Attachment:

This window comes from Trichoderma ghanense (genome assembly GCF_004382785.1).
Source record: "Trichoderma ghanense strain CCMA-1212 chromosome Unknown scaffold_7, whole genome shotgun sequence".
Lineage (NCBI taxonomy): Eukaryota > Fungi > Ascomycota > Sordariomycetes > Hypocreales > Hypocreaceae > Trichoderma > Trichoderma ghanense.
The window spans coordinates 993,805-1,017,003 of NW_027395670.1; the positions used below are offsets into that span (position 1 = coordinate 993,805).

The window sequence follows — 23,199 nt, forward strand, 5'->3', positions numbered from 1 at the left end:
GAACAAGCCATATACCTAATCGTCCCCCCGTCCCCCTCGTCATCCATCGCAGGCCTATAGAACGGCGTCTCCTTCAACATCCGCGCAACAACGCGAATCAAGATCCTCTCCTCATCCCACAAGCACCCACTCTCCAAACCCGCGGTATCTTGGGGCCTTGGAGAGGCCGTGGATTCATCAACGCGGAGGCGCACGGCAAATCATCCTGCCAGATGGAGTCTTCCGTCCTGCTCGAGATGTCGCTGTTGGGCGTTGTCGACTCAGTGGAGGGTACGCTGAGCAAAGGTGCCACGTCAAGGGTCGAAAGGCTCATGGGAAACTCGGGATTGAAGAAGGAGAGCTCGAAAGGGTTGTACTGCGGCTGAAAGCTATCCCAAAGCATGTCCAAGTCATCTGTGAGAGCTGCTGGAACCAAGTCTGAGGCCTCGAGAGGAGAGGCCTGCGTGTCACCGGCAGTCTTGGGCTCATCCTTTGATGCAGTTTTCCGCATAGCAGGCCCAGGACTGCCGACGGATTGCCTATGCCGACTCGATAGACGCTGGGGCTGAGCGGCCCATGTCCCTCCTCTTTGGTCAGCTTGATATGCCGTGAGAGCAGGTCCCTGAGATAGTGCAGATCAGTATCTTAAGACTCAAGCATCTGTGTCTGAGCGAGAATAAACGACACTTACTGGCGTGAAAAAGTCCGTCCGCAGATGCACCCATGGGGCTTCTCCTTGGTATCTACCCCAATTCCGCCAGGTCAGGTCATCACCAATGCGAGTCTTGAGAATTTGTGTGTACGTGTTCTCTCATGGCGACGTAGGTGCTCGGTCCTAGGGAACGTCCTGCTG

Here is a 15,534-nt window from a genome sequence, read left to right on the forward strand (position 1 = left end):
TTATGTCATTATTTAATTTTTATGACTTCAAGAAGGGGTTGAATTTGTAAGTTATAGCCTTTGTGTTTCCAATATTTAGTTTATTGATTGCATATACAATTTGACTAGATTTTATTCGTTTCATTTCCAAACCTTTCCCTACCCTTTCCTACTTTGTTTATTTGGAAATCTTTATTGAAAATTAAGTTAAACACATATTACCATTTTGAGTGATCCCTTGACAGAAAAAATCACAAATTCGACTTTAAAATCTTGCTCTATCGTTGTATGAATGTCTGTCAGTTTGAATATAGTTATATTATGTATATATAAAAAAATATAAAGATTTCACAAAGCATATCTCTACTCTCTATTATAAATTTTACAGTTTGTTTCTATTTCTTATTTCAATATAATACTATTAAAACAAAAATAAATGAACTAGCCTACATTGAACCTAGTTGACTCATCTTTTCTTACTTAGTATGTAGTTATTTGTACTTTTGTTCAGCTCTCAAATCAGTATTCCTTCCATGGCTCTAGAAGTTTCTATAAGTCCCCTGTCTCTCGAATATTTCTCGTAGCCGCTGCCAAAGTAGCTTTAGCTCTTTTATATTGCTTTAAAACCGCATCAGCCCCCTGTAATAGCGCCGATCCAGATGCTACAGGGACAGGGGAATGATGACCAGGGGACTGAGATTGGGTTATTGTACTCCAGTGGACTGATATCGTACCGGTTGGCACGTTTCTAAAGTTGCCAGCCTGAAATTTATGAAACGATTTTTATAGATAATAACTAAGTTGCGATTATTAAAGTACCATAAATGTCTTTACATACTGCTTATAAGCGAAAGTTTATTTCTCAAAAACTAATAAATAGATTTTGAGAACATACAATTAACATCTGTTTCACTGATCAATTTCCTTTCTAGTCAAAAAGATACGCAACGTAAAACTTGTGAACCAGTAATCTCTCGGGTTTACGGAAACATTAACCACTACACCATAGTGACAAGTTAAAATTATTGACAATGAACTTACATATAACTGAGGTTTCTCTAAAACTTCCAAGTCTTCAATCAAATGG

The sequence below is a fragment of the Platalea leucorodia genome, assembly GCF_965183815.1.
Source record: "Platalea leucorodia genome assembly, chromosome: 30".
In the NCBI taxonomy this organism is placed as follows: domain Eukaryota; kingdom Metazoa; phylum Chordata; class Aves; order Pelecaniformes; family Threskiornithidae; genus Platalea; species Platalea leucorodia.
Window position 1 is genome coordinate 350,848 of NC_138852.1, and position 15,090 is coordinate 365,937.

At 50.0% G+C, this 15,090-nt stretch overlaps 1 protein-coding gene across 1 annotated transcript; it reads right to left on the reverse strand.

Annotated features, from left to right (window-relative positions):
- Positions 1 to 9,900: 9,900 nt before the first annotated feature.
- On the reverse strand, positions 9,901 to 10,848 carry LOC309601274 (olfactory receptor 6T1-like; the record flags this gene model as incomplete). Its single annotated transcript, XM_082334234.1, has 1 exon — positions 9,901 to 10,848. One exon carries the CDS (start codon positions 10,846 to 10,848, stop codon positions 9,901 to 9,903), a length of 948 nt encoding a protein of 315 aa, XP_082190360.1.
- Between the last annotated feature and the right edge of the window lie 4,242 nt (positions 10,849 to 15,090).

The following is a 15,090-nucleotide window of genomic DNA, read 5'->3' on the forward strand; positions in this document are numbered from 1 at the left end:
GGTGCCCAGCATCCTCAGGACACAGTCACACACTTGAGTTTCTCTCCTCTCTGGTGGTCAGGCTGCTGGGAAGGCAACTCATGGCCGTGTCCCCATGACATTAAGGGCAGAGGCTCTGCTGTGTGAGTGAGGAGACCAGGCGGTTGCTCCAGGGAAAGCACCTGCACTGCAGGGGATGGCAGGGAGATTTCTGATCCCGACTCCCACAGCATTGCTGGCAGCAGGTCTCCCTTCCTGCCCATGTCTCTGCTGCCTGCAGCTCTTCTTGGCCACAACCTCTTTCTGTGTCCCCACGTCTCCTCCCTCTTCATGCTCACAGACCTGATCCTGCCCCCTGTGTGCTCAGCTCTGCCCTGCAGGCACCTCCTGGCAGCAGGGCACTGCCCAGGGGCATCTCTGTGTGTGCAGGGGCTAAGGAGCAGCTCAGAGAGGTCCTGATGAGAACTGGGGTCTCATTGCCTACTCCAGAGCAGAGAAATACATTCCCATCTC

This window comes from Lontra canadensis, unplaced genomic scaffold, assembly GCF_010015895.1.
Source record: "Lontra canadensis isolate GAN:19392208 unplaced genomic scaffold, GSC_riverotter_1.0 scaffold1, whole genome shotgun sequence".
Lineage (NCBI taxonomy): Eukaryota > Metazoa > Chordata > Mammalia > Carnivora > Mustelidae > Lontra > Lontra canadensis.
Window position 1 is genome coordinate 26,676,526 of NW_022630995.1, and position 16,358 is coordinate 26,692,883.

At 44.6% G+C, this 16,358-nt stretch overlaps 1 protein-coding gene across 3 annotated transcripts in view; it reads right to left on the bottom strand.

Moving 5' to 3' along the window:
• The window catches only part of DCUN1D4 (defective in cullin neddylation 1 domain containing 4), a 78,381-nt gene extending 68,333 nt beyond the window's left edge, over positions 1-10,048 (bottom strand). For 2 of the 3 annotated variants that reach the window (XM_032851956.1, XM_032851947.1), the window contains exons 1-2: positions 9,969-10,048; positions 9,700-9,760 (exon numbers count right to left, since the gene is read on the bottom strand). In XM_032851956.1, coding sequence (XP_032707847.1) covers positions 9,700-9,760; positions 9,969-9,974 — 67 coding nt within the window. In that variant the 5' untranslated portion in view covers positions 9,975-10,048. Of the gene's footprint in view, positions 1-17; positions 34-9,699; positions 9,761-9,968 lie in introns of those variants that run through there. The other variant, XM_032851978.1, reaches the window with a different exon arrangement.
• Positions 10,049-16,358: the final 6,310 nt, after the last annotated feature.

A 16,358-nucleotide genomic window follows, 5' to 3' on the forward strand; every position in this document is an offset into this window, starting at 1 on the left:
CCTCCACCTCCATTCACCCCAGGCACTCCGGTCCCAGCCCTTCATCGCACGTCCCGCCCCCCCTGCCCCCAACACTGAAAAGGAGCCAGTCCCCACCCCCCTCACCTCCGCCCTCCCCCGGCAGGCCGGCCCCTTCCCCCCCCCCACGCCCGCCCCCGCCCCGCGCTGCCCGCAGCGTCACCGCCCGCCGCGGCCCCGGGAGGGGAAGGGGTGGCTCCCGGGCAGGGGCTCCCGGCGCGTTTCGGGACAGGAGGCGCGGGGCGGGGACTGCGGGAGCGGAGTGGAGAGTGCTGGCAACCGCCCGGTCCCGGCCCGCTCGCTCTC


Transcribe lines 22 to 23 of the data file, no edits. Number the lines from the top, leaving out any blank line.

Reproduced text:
Lineage (NCBI taxonomy): Eukaryota > Metazoa > Chordata > Mammalia > Carnivora > Mustelidae > Lontra > Lontra canadensis.
Window position 1 is genome coordinate 26,676,526 of NW_022630995.1, and position 16,358 is coordinate 26,692,883.